This course introduces students to the philosophy of history, i.e., the philosophical inquiry into the meaning, nature, and validity of historical experience. After surveying earlier attempts, we shall focus on a distinctively German tradition of regarding history as a coherent, meaningful process oriented towards some ultimate aim, which to elucidate is the philosophy of history’s task. Here we shall read selections from Kant, Herder, Hegel, and Marx. We shall be especially concerned with identifying the theological sources of this tradition.
As used here, the expression “philosophy of history” denotes the attempt to understand the course of history as a whole. “As a whole” means that the historical process forms a unity embodying an overall plan, whereas the particular historical events that make up this process are neither random nor incoherent; rather, they possess a specific meaning and are justified in regard to this plan. The philosophy of history answers the demand that historical events and human experiences be satisfactory to reason, indeed, that reason should see itself progressively reflected in them.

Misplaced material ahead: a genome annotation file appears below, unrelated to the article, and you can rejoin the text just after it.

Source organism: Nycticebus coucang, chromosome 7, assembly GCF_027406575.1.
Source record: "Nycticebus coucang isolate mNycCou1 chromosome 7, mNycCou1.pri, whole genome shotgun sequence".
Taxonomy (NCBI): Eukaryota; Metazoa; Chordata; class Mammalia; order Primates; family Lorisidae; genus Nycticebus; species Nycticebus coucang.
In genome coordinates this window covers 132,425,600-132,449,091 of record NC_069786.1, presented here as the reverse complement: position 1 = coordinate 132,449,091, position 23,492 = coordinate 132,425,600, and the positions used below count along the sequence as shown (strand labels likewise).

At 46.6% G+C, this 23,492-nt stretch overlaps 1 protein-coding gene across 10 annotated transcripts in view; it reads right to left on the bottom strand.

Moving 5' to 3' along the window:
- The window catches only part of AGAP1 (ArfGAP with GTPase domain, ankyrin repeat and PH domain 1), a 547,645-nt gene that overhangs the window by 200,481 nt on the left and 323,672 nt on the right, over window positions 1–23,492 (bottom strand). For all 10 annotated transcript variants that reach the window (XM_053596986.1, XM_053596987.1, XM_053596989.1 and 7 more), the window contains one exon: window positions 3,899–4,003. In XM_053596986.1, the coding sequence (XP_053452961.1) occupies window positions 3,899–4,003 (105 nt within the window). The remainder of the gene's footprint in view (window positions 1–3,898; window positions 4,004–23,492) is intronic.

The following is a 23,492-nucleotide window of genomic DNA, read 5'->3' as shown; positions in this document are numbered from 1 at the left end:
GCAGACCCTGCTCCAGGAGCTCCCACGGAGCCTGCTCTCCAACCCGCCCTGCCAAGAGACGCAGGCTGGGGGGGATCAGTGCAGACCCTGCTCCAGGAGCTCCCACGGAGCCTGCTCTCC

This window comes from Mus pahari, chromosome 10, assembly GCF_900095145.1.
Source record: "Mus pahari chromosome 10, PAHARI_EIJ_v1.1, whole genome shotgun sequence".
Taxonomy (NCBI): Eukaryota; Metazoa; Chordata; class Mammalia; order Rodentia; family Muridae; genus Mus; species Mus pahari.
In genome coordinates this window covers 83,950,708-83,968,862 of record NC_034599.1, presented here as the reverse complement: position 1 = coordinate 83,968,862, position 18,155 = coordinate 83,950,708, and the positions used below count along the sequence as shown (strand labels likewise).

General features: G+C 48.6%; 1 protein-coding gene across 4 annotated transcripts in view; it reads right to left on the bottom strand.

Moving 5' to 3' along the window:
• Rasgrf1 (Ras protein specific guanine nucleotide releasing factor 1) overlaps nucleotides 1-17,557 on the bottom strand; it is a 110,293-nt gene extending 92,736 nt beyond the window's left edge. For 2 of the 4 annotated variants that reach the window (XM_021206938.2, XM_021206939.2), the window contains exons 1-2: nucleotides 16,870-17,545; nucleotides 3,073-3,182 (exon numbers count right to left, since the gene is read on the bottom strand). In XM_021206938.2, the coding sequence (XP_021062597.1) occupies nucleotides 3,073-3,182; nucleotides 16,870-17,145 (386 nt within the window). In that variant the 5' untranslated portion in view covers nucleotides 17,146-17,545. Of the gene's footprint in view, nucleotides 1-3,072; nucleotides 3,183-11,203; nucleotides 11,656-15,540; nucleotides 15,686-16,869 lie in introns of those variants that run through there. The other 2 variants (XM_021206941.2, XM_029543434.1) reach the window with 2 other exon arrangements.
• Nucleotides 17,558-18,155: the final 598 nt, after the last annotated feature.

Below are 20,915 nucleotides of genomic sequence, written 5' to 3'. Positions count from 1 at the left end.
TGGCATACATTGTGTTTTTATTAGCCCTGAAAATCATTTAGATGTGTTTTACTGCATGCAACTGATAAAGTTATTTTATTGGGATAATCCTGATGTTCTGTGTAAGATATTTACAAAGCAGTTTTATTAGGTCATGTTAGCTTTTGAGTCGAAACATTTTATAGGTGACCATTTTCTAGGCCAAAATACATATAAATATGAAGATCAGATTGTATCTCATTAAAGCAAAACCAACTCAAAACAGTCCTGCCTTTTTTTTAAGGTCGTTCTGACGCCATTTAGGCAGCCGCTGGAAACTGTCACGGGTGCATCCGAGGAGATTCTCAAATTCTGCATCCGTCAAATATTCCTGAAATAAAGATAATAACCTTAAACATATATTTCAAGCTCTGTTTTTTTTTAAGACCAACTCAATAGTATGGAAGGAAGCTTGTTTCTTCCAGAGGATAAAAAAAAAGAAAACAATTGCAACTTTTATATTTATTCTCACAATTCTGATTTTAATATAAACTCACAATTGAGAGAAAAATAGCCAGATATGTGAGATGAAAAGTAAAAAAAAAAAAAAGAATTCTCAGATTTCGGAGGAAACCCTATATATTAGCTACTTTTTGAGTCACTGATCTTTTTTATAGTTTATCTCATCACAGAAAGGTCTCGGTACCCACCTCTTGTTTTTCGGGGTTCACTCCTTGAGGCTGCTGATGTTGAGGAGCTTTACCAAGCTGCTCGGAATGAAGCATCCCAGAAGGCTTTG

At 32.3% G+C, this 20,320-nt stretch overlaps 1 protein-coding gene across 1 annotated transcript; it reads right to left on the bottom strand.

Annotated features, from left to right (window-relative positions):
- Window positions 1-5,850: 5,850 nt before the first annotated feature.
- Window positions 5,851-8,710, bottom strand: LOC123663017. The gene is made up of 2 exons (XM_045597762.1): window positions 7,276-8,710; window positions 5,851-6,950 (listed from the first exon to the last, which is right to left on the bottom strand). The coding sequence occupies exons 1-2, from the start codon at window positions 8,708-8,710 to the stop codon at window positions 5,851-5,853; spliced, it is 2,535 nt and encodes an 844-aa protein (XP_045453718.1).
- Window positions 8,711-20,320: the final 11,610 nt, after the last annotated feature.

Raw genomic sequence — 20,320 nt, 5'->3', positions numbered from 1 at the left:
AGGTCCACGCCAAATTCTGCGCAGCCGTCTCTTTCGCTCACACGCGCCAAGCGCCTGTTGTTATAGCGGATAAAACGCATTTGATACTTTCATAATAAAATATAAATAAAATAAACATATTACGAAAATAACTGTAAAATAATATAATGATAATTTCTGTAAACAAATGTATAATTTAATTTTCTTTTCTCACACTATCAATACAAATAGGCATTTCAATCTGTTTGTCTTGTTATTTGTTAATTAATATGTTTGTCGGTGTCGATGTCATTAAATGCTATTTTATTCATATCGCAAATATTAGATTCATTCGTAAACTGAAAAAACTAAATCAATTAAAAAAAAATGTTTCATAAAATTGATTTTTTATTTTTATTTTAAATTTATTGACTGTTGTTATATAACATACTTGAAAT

In this course students will be able to:
- Learn about different concepts of “history.”
- Understand how the concept of history as linear and irreversible emerged.
- Inquire into the basic unit of history—whether it is the individual in his ultimate concern, a sovereign state, a people, a culture, or all of humanity.
- Trace the origin of the modern idea of history as a progress narrative and how this idea shapes not only history but also historical action in the form of intervention and policy.
- Appreciate why it became urgent to identify meaning in history in the context of Christian eschatology. Here we shall particularly focus on the idea that God cannot be known in himself, but only in and as he reveals himself through history.
Löwith, Karl. Meaning in History: The Theological Implications of the Philosophy of History. Chicago: The University of Chicago Press, 1957.
Yovel, Yirmiyahu. Kant and the Philosophy of History. Princeton: Princeton University Press, 1980.
McCarney, Joseph. Hegel on History. Abingdon: Routledge, 2000.
Additional readings will be taken from the following sources:
Beck, Lewis White, ed. Kant: On History. Upper Saddle River, NJ: Prentice Hall, 2001.
Hegel, G. W. F. Introduction to the Philosophy of History. Indianapolis, IN: Hackett, 1988.
Hegel, G. W. F. Lectures on the Philosophy of World History. Cambridge: Cambridge University Press, 1975.
McLellan, David, ed. Karl Marx: Selected Writings. Oxford and New York: Oxford University Press, 2000.
Required / Elective: Elective
Area of Study: History and Methods
Prerequisites: Admission to the program of study/Must have completed Orientation to Hindu Studies or Concurrently enrolled in OTHS.
Faculty / Instructor: Dr. Joydeep Bagchee
Quarter Offered: Spring 2022
Start Date: April 17, 2022
End Date: June 26, 2022
Day: Every Sunday
Time: 10:00 am EST – 01:00 pm EST